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10 Good News Stories for Kids in 2023

Despite a Difficult Year, Children’s Rights Made Progress

Rohingya refugee children in a school classroom at a refugee camp in the Cox's Bazar district of Bangladesh, March 9, 2023.  © 2023 Mahmud Hossain Opu/AP Photo

Grim stories of conflict, abuse, and deprivation seem to confront us every day. That’s why at year’s end we like to highlight the progress made for children. Here are 10 good news stories for kids in 2023:

  1. For the first time, Rohingya children of all ages in refugee camps in Bangladesh were able to receive a formal education. A record 300,000 children enrolled in the Myanmar curriculum, a dramatic increase from 2021, when a pilot project reached just 10,000 children. 
  2. Three US states—Connecticut, Vermont, and Michigan—banned child marriage, while  Minnesota, New Mexico, and Illinois banned life without parole sentences for child offenders.
  3. Girls in Mexico gained greater access to abortion as Mexico’s Supreme Court ordered that Congress must eliminate federal criminal penalties for abortion.
  4. Sierra Leone enacted a far-reaching education law that prohibits corporal punishment, guarantees 13 years of free schooling, and protects the rights of pregnant and parenting students as well as students with disabilities.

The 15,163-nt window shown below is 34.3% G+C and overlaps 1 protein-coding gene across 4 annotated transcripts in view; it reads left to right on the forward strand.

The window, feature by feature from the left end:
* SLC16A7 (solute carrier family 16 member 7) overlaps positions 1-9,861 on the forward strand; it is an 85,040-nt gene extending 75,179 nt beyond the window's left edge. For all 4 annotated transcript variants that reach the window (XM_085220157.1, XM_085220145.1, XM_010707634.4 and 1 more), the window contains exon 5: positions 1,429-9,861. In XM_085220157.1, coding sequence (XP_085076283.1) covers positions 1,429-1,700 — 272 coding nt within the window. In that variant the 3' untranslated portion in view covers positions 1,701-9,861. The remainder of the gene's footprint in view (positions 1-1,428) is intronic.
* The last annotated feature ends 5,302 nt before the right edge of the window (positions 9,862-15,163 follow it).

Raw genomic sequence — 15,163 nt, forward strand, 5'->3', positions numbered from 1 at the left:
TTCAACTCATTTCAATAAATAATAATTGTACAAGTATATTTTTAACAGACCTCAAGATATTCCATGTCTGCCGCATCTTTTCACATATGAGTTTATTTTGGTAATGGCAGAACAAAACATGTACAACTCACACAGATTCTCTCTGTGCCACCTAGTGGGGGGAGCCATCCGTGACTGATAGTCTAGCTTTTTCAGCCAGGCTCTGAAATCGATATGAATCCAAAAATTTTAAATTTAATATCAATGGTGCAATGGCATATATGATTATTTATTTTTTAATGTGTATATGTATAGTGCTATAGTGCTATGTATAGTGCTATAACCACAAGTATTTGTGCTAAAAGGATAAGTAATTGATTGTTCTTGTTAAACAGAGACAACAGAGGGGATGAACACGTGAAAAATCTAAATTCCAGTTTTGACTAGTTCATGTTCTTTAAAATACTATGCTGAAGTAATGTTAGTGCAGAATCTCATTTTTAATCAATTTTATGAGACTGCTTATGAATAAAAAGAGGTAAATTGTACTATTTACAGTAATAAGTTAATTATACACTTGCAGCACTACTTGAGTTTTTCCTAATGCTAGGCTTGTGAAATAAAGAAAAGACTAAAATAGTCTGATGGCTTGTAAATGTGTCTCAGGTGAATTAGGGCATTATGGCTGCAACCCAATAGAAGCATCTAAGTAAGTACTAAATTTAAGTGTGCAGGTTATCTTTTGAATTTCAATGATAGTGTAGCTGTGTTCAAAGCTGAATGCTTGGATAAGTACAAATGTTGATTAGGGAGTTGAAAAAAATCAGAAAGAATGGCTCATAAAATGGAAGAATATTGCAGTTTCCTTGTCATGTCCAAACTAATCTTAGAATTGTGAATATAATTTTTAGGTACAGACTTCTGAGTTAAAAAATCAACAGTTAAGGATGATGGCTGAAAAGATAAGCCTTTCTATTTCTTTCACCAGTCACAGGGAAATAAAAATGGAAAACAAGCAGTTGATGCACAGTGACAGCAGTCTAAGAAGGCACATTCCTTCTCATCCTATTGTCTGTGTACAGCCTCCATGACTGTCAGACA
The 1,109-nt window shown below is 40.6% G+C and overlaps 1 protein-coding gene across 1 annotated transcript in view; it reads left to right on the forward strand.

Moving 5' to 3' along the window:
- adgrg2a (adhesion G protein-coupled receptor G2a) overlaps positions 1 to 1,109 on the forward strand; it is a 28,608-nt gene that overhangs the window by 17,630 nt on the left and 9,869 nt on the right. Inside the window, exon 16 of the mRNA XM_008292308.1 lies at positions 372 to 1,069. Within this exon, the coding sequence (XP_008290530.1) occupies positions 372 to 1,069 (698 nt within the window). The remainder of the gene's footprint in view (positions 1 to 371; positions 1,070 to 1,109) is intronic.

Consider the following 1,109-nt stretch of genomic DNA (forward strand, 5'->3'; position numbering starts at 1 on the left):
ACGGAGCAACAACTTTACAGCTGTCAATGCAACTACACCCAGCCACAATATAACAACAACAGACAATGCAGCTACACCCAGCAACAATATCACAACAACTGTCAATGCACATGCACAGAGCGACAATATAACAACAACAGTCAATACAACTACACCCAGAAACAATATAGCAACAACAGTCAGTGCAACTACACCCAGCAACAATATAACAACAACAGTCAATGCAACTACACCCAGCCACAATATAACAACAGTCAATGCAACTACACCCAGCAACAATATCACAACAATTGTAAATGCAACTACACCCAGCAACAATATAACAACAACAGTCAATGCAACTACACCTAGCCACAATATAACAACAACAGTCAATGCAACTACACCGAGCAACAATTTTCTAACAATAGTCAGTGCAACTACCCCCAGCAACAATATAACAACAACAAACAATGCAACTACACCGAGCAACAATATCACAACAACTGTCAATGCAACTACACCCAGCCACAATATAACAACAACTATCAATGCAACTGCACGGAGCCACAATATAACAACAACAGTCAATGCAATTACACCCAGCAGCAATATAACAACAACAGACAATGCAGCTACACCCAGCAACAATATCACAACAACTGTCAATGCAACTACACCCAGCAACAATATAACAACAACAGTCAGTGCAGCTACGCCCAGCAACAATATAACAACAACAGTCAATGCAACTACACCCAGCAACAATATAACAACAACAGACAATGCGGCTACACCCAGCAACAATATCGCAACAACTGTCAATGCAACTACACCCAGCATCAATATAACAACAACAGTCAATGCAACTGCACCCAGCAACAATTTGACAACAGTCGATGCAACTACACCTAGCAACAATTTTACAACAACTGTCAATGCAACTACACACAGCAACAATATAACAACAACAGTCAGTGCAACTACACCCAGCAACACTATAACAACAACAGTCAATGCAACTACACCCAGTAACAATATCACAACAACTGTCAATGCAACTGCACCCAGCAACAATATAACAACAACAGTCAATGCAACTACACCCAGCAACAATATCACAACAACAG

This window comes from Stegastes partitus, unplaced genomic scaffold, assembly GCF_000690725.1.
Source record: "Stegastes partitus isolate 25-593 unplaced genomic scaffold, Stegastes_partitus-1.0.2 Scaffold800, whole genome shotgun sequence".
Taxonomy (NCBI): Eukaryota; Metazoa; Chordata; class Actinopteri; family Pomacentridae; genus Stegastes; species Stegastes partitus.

5. Australia and Guyana endorsed the Safe Schools Declaration, bringing the total to 118 countries that have committed to protect schools, teachers, and students during armed conflict.
  6. Iraq signed an action plan with the United Nations to prevent the recruitment and use of children as combatants by the Popular Mobilization Forces, a government-allied force that has previously used children to fight against the the extremist armed group Islamic State (also known as ISIS).
  7. European Union negotiators agreed on the text of a new law that will require companies to address human rights in their supply chains, including child labor and other child rights abuses.
  8. The UN Committee on the Rights of the Child launched authoritative guidance, drawing on inputs from 16,000 children in 121 countries, detailing governments’ obligations to protect children’s rights in the face of climate change and other environmental crises.
  9. Brazil, India, and the United States acted to protect the online privacy of millions of students by removing ad tracking from learning websites, ordering security audits, and fining online learning platforms for using children’s data for non-educational purposes.
  10. Bulgaria, Slovakia, South Africa, and Peru destroyed their stocks of cluster munitions, which disproportionately kill and injure children. All 112 states party to the Convention on Cluster Munitions have now fulfilled their obligation to destroy their stockpiles of these deadly weapons.

A great deal more still needs to be done for children, and 2024 will bring new challenges. Governments can’t rest on their laurels. They need to step up efforts to protect children and advance their rights.

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